alert tcp any 23 -> any any (msg:”WARNING! Telnet connection detected.”; flow:to_server; priority: 2; sid:10200; rev:10;)
alert tcp any any -> any 21 (msg:“WARNING! FTP connection detected.”; flow:to_server; priority: 3; sid:10300; rev:30;)

When any of these connections are made, it will be logged in a specific log file that will look similar to this:

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To start snort in IDS mode and to make sure Snort monitors on the custom alert rule, I wrote the path the local.rules file where the alert is written.

sudo snort -s -M -A console -k none -I eth0 -c /etc/snort/rules/local.rules

Sentinel query
In the custom alert rule, a custom number is set for each alert. This makes it easy for Sentinel to filter on this certain number. In the Snort alert, the number ‘10200’ is the given value for when a Telnet connection is made. The query in Sentinel only needs to search for when this number is triggered in Syslog.

let threshold = 5;
Syslog
| where SyslogMessage contains “10200”
| where TimeGenerated >= ago(20m)
| summarize count() by tostring(SyslogMessage)
| where count_ > threshold

When a telnet connection is made, and a username + password combination is used for logging in, there are about 5 to 6 entries in Syslog. In order to not get spammed with alerts for just one connection, the threshold is set to 5. When the alert is triggered, the information we got back, we can see the alert message that was made in Snort, the given priority, and the IP-addresses with the port numbers that were used.

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Cisco
Real-life Use case: Potentially successful brute force attack
After setting up the workspace, queries can be executed from the logs page.

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It is also possible to create your own custom scheduled alert queries to monitor the activities on the CiscoASA devices. These can be created in the Analytics page > Create scheduled query rule. This makes it possible to set up an alert that will notify you when certain thresholds in the query are met. These alerts can be very useful for monitoring the Azure environment. To give a practical example, I have prepared a real-life use case that can be implemented to detect potentially successful brute force attacks.
When a Cisco device is connected to the internet with inbound port 22 (SSH) enabled, malicious users might try to guess the username and password (via brute force) to get access to the machine. If these activities are detected by Sentinel, an alert will be created.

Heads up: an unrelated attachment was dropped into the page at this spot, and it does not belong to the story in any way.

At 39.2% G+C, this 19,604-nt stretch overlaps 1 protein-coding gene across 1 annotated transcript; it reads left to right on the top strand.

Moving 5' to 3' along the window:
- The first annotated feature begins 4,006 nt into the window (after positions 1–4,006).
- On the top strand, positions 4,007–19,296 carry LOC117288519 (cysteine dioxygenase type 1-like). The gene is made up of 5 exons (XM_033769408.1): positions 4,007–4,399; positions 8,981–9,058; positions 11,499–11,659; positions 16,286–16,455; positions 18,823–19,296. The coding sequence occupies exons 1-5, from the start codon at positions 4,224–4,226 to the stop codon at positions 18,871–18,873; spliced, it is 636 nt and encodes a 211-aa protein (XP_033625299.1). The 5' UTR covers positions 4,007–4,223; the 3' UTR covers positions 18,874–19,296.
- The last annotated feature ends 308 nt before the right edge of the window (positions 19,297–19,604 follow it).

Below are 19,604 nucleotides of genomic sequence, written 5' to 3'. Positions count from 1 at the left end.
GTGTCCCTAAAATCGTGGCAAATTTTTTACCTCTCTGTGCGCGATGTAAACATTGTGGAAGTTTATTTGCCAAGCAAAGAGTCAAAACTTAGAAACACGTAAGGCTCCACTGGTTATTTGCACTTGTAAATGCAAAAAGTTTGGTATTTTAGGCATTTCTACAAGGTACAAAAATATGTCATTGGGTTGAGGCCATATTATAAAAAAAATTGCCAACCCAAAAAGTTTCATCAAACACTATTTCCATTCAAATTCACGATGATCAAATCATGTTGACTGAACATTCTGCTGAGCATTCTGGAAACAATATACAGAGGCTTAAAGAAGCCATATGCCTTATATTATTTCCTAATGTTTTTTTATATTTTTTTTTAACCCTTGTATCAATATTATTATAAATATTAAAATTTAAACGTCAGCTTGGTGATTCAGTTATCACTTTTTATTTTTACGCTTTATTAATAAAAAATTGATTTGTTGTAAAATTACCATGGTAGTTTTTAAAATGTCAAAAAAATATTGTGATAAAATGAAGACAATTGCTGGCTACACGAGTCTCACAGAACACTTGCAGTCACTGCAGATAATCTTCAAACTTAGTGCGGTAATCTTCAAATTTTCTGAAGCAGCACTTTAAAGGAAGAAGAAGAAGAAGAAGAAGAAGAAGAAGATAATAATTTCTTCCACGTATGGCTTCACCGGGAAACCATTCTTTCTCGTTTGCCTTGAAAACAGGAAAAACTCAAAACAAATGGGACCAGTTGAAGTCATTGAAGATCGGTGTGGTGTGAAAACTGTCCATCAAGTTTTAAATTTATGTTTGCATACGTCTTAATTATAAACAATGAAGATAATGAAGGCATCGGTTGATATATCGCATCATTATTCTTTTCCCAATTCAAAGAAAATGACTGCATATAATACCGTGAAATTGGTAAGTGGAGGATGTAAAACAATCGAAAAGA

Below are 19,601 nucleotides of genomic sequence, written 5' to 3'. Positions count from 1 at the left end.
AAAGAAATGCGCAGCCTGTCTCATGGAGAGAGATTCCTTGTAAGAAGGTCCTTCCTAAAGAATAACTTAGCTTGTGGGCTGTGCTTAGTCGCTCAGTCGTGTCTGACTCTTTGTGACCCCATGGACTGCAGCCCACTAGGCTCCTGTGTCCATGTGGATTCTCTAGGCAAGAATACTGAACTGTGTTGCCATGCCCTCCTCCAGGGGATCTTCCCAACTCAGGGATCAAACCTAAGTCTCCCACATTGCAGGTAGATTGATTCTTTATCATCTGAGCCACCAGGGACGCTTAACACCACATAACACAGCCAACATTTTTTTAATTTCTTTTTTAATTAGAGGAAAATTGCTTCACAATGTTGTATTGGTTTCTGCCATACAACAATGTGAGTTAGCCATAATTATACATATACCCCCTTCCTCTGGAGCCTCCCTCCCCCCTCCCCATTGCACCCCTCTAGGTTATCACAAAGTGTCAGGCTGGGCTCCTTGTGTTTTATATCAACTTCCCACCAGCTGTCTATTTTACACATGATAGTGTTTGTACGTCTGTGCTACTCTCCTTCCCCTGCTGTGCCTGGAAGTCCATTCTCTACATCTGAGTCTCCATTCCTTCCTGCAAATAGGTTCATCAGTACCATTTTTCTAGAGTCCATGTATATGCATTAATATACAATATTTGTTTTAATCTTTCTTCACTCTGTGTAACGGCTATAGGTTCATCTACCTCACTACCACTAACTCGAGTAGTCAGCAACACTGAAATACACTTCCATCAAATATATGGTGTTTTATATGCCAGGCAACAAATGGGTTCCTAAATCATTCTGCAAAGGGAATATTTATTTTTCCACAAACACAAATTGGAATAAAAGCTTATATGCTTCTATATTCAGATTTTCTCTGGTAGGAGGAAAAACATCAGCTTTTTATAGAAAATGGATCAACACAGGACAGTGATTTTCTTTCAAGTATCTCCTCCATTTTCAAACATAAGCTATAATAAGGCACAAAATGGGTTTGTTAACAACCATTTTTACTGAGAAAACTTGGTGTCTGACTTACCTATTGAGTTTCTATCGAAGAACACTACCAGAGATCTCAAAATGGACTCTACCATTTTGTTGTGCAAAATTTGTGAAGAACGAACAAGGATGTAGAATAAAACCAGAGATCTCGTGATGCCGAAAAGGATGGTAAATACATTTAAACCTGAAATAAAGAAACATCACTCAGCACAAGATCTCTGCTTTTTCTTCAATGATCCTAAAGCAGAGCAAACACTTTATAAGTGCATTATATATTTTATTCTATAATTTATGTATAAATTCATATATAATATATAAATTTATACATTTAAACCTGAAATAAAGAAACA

To show the capabilities of the KQL language used in Sentinel there is also a possibility to detect if a user is logged in successfully after a brute-force attack is performed. This can be done with the following Alert rule:

CommonsecurityLog
| where TimeGenerated >=ago(5m)
| where Message contains “authentication failed”
| extend IpAdr = tostring(split(Message, “ “)[7])
| extend User = tostring(split(Message, “ “)[9])
| summarize count() by tostring(IpAdr), Message, User
| where count_ > 5
| join (
CommonSecurityLog
| where TimeGenerated >=(5m)
| where Message contains “authentication succeeded”
| extend IpAdr = tostring(split(Message, “ “)[7])
| extend User = tostring(split(Message, “ “)[9])
) on IpAdr
| where User == User1

The query above uses two conditions. If both conditions are met, the alert will be triggered.

KQL is used to detect authentication failure messages in the Cisco Commonsecuritylogs. The split function is used to filter out the originating IP address out of these failure messages. If these messages exceed a certain number, the condition is true. The second condition checks if there is a successful login attempt from the originating IP in the first statement. The two conditions are compared, and if both are true in the given timeframe, the alert will inform about a potential successful brute force attack.

Summary

In conclusion to our real world-examples, we can determine that the possibility of third-party applications in Sentinel gives the platform a lot of scalability and variety. With the support and constant development cycle of Microsoft, this product and the supported applications will keep on improving. We are excited to see what can be improved in the future and how Sentinel can be implemented in cloud environments around the world. We hope these practical examples give a form of inspiration to consider implementing these services in your personal or corporate cloud environment. For more information on supported third-party apps, check out the Microsoft documentation.

Floris Maas